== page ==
[4] Dobzhansky was the first geneticist to work in the field with natural populations. He “helped to establish population genetics as the empirical field that provided the long-missing piece to the original Darwinian puzzle.” 
[5] George Romanes, a protégé of Darwin’s, “coined the term neo-Darwinism to refer to the version of evolution advocated by Alfred Russell Wallace and August Weismann with its heavy dependence on natural selection…[rejecting] the Lamarckian idea of inheritance of acquired characteristics” (a commonly held notion of the era that Darwin himself had embraced).

Sunday, November 12, 2017

The Demeaning of Life...Chapter 2: Miracle Molecule

I’m re-posting chapters of my work-in-progress, The Demeaning of Life. Last winter, I did major re-writes and rearranged the order of a number of chapters. This one, about DNA, has not been significantly altered but I’m posting it again for the sake of continuity. Plus, it’s one of the most compelling accounts in the whole book. Read this, and the world will never look quite the same….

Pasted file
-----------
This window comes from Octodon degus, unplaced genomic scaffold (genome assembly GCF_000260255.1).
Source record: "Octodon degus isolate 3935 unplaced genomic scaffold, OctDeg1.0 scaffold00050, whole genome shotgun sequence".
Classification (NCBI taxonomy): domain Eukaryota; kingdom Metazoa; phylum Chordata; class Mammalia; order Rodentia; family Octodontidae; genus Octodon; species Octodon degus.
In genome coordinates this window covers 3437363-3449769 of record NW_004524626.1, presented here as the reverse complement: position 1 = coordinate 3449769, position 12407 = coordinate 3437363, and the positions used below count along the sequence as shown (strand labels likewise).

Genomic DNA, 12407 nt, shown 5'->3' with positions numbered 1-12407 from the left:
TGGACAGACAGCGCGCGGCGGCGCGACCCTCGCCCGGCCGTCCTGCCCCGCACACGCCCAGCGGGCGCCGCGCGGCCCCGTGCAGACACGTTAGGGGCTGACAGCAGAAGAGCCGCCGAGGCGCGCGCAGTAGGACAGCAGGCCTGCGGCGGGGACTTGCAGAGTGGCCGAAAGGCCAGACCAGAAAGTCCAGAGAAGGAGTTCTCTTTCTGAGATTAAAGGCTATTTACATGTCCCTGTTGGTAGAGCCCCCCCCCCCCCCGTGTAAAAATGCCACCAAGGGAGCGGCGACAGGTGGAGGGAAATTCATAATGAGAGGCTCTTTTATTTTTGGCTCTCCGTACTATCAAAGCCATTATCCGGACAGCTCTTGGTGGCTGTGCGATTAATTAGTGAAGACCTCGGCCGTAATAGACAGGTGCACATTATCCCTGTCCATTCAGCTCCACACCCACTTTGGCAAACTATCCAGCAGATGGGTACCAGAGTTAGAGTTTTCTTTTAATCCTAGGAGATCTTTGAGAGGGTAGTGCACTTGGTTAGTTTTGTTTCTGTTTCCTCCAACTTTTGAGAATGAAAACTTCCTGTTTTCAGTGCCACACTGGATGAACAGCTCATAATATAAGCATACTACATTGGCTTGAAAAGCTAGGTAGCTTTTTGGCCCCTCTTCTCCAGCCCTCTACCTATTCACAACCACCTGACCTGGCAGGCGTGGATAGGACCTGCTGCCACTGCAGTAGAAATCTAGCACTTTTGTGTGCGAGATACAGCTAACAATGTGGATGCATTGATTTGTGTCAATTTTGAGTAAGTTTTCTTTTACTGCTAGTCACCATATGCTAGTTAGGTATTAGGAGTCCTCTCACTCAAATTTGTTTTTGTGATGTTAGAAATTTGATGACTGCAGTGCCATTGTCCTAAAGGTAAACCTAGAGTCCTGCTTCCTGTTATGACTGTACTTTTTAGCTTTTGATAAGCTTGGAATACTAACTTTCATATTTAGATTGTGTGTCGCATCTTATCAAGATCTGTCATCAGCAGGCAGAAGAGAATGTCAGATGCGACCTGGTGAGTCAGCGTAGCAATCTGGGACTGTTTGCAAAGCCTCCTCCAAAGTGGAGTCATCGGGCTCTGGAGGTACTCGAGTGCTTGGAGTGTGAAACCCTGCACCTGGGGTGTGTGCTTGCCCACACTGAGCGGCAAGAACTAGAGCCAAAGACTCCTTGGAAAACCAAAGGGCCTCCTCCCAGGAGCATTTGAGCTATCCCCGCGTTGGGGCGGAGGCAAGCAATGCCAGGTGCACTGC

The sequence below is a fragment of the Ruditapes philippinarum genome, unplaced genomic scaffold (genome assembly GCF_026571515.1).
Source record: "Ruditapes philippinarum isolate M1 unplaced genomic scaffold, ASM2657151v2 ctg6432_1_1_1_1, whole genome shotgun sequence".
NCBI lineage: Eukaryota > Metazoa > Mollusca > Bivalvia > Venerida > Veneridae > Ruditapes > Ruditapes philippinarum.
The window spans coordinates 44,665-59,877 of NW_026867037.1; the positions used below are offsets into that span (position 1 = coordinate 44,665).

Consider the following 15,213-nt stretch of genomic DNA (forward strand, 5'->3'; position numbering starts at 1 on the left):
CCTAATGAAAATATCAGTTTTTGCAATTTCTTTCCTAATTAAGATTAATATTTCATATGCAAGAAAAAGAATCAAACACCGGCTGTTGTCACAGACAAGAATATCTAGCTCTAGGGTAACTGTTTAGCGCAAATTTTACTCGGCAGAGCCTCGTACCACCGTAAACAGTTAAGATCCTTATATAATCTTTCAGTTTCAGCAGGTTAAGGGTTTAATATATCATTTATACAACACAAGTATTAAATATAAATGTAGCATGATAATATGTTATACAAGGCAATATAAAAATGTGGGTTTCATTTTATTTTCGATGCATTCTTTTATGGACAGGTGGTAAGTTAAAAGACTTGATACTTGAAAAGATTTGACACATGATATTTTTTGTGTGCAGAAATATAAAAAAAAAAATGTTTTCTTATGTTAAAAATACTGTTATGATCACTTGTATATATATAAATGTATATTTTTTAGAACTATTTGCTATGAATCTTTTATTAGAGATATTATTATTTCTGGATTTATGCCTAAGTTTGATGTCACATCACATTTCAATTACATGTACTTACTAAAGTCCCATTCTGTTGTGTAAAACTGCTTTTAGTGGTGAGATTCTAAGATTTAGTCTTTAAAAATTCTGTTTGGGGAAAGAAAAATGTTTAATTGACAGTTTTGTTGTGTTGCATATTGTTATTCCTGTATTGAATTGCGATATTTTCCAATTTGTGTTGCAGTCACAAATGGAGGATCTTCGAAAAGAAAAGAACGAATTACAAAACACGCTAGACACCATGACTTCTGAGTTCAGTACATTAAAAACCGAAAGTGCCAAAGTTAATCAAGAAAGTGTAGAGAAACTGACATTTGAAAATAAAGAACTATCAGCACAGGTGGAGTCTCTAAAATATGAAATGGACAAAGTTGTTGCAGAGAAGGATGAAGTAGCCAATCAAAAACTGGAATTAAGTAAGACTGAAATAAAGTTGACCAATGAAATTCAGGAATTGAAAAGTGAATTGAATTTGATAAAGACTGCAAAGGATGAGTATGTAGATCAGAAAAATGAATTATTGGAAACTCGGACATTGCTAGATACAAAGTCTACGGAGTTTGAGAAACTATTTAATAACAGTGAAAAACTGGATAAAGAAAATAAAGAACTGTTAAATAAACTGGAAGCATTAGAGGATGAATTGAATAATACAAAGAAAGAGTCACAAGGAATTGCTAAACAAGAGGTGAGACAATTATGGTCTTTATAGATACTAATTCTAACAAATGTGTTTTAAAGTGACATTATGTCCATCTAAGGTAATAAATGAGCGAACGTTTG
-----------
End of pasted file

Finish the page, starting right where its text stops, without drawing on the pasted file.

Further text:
That morning, Watson and Crick knew, although still in mind only, the entire structure: it had emerged from the shadow of billions of years, absolute and simple, and was seen and understood for the first time. Twenty angstrom units in diameter, seventy billionths of an inch. Two chains twining coaxially…one up the other down, a complete turn of the screw in 34 angstroms. The bases flat in their pairs in the middle… a tenth of a revolution separating a pair from the one above or below…one groove up the outside narrow, the other wide. A melody for the eye of the intellect, with not a note wasted.